The dry fertilizer I’ve been using is citrus tone. I also have holy tone that I use for my blueberries. Will one of these work for dragon fruit or is there something else you would recommend?

    angesradieux

    • Sep 4, 2019
  • #5
  • I use Miracle Gro moisture control potting mix. For my blueberries, I mix it with peat moss, but for all my other plants I’ve had good results without adding much more than fertilizer. If the holy tone might be a bit too much, I’ll probably start with giving it some citrus tone, seeing how it does, and adjusting accordingly if it seems to have problems.

    Do you think I should consider trying a different potting soil? The miracle gro seems to work well for my other plants, but I’ve never tried growing a cactus before.

    Chuck

    • Sep 4, 2019
  • #6
  • I use Miracle Gro moisture control potting mix. For my blueberries, I mix it with peat moss, but for all my other plants I’ve had good results without adding much more than fertilizer. If the holy tone might be a bit too much, I’ll probably start with giving it some citrus tone, seeing how it does, and adjusting accordingly if it seems to have problems.

    Do you think I should consider trying a different potting soil? The miracle gro seems to work well for my other plants, but I’ve never tried growing a cactus before.

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    angesradieux

    • Sep 4, 2019
  • #7
  • Okay. Is there a different soil you would recommend?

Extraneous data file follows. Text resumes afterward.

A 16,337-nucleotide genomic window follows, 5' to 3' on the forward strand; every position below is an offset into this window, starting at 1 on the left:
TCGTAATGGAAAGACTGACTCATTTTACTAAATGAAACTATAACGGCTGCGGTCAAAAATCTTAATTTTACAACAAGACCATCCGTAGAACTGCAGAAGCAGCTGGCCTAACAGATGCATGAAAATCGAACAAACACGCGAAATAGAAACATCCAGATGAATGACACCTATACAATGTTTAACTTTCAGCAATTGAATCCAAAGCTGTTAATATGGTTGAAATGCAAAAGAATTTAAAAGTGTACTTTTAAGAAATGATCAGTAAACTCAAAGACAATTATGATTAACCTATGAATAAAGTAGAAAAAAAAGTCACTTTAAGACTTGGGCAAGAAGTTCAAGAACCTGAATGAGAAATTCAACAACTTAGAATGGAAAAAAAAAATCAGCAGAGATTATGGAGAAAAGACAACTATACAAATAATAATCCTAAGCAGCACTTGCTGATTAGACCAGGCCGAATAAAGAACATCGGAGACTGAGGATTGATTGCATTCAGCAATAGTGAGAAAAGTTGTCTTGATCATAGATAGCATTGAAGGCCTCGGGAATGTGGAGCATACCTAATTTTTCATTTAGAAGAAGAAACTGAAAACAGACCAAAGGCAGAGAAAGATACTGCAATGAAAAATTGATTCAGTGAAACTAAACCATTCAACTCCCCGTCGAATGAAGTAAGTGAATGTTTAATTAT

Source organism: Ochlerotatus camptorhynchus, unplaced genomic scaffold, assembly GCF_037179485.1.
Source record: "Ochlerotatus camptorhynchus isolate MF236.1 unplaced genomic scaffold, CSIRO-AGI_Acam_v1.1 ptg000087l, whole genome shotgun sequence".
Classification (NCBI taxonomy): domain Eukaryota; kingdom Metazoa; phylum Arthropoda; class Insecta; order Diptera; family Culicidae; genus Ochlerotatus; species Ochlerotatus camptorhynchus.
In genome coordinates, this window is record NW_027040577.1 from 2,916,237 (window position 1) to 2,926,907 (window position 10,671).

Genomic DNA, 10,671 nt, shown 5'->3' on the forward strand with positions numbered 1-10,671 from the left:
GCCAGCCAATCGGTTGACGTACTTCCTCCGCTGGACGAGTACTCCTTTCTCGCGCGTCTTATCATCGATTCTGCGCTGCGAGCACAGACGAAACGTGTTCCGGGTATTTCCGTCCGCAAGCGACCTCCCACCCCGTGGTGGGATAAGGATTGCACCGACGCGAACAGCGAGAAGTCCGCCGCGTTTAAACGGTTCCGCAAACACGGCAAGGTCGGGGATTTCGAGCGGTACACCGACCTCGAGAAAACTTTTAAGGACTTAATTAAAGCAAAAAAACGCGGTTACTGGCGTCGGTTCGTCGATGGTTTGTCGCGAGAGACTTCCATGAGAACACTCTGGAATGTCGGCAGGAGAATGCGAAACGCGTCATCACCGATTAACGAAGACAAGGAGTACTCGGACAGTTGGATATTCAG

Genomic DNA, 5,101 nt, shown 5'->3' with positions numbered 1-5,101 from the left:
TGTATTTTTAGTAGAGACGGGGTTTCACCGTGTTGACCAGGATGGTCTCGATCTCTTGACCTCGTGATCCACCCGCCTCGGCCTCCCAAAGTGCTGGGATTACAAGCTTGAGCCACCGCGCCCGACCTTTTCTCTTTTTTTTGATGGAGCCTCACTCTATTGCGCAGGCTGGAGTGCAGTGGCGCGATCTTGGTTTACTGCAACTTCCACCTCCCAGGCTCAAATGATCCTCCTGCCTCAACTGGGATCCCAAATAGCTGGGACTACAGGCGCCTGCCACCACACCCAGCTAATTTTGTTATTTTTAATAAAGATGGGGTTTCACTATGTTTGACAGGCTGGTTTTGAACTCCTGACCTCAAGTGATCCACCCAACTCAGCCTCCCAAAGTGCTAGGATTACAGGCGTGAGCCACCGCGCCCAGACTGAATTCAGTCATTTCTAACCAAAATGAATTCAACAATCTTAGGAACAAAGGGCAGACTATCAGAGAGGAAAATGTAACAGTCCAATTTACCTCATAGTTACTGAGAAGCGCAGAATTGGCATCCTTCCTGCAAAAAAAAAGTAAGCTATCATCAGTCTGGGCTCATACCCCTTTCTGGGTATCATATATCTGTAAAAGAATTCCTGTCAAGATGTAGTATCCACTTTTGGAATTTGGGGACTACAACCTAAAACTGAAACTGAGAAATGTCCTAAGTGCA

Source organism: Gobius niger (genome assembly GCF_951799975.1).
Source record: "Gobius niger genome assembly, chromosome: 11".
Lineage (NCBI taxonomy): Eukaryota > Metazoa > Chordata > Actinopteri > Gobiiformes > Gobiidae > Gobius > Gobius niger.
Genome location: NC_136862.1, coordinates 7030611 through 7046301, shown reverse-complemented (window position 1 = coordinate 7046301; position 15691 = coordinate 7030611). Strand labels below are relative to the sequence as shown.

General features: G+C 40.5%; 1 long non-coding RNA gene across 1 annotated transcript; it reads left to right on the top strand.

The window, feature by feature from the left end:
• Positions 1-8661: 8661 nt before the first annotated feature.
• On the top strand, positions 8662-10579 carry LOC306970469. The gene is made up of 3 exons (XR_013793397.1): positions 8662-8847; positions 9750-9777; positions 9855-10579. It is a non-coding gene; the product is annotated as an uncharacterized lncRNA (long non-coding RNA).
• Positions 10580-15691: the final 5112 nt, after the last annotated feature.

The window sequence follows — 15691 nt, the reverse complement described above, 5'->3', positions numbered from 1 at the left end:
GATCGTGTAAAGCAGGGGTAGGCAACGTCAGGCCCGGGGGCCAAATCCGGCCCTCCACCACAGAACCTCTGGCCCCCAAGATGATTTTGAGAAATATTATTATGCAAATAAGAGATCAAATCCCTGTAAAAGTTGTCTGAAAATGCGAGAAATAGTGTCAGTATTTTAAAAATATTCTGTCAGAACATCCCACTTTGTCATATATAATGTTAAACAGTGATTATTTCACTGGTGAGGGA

Thanks for answering all my dumb questions, btw! I appreciate the help.

    Chuck

    • Sep 4, 2019
  • #8
  • Okay. Is there a different soil you would recommend?

    Thanks for answering all my dumb questions, btw! I appreciate the help.

    Chuck

    • Sep 4, 2019
  • #9
  • angesradieux

    • Sep 4, 2019
  • #10
  • Chuck

    • Sep 4, 2019
  • #11
  • How to fertilize dragon fruit

    Pruning Dragon Fruit

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    MaryMary

    Quite Contrary
    • Sep 4, 2019
  • #12
  • @CrazyConure ordered Dragon fruit cuttings by mail, and posted threads about it, maybe reading through some of his threads might help!

    Search results for query: Dragon fruit

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    angesradieux

    • Sep 18, 2019
  • #13
  • Thanks for the links. I’m starting to get the feeling I may not be meant to have dragon fruit. First the seller sent me the wrong plant entirely, and then I received my cuttings, but they had no roots, even though the seller promised rooted cuttings. One looks like it might be okay, but then other seems like it probably won’t make it.

    I’m going to try again ordering from another seller. I also ordered some rooting hormone to try to save my cutting that is stubbornly refusing to root, but I’m not optimistic. Hopefully this other seller sends the correct plants and they do better. At least this time I’ll be prepared and have rooting hormone on hand if these come without roots, too. And maybe it’s better. This other seller had more varieties, so I ordered sugar dragon and purple haze cuttings, so if these do well I’ll get to try a few different types.